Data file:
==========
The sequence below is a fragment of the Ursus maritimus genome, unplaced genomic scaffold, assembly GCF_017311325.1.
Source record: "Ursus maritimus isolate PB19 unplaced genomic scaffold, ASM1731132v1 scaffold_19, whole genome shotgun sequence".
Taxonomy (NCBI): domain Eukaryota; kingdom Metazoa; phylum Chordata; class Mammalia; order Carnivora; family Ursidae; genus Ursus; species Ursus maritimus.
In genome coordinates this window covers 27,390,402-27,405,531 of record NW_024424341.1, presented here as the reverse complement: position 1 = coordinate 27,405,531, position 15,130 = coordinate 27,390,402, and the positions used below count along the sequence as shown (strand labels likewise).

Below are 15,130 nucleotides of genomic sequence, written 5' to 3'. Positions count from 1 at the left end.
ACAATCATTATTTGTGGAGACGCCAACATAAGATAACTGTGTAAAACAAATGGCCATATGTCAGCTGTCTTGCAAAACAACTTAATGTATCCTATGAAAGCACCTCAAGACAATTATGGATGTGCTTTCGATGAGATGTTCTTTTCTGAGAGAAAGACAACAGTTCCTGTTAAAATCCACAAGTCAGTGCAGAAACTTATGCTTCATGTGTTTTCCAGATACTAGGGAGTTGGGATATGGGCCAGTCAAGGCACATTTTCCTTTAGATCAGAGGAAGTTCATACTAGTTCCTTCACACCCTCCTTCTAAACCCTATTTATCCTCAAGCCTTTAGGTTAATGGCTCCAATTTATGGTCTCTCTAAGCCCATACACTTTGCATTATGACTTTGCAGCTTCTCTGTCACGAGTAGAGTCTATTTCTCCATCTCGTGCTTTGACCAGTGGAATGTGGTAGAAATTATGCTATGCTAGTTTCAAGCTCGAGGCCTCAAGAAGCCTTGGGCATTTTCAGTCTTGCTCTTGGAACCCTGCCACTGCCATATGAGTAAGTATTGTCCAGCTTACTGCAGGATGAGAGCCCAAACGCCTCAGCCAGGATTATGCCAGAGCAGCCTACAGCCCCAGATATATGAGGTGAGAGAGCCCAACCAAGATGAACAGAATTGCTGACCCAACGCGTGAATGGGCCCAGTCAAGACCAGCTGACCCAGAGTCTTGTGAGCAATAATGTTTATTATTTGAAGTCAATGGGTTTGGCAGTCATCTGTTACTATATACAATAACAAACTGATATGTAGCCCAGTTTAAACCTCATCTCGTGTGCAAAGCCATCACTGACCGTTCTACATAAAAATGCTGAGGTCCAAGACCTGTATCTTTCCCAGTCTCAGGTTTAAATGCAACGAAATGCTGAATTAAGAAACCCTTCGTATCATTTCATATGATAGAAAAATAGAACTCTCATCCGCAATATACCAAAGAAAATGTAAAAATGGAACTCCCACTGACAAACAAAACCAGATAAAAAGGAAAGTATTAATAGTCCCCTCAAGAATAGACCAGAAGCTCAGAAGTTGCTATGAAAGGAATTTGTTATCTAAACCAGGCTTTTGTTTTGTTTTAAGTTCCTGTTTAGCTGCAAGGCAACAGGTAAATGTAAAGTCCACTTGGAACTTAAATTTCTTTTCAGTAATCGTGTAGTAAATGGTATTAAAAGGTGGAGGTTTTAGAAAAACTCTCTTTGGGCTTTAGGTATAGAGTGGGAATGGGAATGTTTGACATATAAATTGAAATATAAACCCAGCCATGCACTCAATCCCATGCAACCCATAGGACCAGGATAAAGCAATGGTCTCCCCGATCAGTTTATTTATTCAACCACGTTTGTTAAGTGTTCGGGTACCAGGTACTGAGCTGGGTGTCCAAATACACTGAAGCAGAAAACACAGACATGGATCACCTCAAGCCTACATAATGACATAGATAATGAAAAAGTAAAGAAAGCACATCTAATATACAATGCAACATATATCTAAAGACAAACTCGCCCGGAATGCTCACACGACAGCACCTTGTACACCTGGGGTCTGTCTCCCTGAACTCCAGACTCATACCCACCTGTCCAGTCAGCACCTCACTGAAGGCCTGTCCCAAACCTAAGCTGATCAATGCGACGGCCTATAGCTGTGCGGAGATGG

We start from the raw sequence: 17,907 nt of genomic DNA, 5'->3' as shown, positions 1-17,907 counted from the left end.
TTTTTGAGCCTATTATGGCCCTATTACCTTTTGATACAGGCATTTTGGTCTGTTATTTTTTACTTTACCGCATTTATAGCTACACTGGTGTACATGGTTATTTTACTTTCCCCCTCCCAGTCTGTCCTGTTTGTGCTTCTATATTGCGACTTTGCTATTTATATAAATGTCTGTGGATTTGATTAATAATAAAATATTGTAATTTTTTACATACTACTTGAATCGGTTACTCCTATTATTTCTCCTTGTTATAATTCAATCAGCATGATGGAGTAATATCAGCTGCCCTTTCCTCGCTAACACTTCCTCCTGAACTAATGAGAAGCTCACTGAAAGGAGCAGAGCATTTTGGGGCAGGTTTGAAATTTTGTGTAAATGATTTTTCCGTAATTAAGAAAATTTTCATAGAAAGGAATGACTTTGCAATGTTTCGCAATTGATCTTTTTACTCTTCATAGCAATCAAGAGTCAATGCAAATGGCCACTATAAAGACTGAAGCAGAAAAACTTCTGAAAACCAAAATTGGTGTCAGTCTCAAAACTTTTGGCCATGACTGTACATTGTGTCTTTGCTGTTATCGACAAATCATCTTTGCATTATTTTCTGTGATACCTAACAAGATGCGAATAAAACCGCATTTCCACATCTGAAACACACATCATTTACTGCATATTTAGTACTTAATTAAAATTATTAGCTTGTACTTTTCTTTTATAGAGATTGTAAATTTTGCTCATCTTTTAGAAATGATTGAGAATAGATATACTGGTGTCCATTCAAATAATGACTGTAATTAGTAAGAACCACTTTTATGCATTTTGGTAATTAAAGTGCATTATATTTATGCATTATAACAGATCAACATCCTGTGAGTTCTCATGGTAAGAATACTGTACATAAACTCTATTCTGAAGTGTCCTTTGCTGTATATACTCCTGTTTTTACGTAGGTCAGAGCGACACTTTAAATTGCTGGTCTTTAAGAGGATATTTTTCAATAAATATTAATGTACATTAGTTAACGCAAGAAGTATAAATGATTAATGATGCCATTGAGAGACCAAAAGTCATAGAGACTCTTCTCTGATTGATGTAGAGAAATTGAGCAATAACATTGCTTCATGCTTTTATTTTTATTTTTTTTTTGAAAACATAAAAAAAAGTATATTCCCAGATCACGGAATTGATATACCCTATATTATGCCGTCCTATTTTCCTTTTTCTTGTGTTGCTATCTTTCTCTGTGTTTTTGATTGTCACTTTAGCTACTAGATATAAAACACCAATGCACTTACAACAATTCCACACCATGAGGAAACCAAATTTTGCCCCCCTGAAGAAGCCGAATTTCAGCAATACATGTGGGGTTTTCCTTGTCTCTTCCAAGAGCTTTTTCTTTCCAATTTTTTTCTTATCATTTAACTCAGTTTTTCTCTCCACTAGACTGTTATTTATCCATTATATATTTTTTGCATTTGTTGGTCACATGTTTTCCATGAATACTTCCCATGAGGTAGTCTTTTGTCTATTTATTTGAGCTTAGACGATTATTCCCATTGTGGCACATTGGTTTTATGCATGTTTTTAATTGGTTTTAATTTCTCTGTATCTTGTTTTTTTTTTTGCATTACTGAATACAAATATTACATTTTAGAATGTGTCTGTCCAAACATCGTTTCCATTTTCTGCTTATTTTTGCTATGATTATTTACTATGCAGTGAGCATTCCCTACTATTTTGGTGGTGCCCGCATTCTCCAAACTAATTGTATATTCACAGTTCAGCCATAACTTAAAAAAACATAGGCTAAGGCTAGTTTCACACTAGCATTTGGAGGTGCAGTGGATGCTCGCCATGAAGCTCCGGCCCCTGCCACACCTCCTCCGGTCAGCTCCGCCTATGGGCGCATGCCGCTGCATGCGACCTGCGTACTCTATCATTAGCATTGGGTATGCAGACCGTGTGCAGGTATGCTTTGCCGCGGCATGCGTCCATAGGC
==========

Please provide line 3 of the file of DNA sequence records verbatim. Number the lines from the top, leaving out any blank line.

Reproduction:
Taxonomy (NCBI): domain Eukaryota; kingdom Metazoa; phylum Chordata; class Mammalia; order Carnivora; family Ursidae; genus Ursus; species Ursus maritimus.